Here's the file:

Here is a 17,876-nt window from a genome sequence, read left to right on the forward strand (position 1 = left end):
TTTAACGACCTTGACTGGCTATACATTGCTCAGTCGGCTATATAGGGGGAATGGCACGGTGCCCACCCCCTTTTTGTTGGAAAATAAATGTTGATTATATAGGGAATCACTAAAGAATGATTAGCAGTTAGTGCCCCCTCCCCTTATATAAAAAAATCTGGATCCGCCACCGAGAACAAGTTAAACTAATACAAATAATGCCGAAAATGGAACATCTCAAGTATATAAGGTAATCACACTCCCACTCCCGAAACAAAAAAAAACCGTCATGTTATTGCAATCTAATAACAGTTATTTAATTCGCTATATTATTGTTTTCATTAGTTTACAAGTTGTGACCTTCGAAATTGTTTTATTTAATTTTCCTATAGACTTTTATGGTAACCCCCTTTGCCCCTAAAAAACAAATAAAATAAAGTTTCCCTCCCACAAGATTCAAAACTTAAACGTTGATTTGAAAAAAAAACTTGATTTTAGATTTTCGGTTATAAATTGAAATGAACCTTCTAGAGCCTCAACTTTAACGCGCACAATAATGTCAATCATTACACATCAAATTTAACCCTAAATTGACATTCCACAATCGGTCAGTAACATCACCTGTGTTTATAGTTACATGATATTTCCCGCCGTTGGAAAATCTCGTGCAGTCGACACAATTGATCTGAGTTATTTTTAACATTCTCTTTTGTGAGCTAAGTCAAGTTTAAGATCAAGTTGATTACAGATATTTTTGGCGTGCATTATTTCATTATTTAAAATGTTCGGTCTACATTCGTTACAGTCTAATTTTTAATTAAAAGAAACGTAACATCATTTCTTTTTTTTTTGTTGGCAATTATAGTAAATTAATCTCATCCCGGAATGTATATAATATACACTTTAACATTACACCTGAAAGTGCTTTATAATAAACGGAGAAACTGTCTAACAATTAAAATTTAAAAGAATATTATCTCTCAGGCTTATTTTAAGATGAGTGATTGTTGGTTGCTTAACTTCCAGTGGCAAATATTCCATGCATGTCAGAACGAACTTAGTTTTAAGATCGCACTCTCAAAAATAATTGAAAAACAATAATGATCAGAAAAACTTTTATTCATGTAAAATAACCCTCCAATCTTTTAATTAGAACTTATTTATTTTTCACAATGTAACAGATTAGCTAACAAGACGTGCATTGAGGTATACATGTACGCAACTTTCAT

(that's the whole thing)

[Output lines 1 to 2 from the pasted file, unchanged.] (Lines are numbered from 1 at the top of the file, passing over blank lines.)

Here is a 17,876-nt window from a genome sequence, read left to right on the forward strand (position 1 = left end):
TTTAACGACCTTGACTGGCTATACATTGCTCAGTCGGCTATATAGGGGGAATGGCACGGTGCCCACCCCCTTTTTGTTGGAAAATAAATGTTGATTATATAGGGAATCACTAAAGAATGATTAGCAGTTAGTGCCCCCTCCCCTTATATAAAAAAATCTGGATCCGCCACCGAGAACAAGTTAAACTAATACAAATAATGCCGAAAATGGAACATCTCAAGTATATAAGGTAATCACACTCCCACTCCCGAAACAAAAAAAAACCGTCATGTTATTGCAATCTAATAACAGTTATTTAATTCGCTATATTATTGTTTTCATTAGTTTACAAGTTGTGACCTTCGAAATTGTTTTATTTAATTTTCCTATAGACTTTTATGGTAACCCCCTTTGCCCCTAAAAAACAAATAAAATAAAGTTTCCCTCCCACAAGATTCAAAACTTAAACGTTGATTTGAAAAAAAAACTTGATTTTAGATTTTCGGTTATAAATTGAAATGAACCTTCTAGAGCCTCAACTTTAACGCGCACAATAATGTCAATCATTACACATCAAATTTAACCCTAAATTGACATTCCACAATCGGTCAGTAACATCACCTGTGTTTATAGTTACATGATATTTCCCGCCGTTGGAAAATCTCGTGCAGTCGACACAATTGATCTGAGTTATTTTTAACATTCTCTTTTGTGAGCTAAGTCAAGTTTAAGATCAAGTTGATTACAGATATTTTTGGCGTGCATTATTTCATTATTTAAAATGTTCGGTCTACATTCGTTACAGTCTAATTTTTAATTAAAAGAAACGTAACATCATTTCTTTTTTTTTTGTTGGCAATTATAGTAAATTAATCTCATCCCGGAATGTATATAATATACACTTTAACATTACACCTGAAAGTGCTTTATAATAAACGGAGAAACTGTCTAACAATTAAAATTTAAAAGAATATTATCTCTCAGGCTTATTTTAAGATGAGTGATTGTTGGTTGCTTAACTTCCAGTGGCAAATATTCCATGCATGTCAGAACGAACTTAGTTTTAAGATCGCACTCTCAAAAATAATTGAAAAACAATAATGATCAGAAAAACTTTTATTCATGTAAAATAACCCTCCAATCTTTTAATTAGAACTTATTTATTTTTCACAATGTAACAGATTAGCTAACAAGACGTGCATTGAGGTATACATGTACGCAACTTTCAT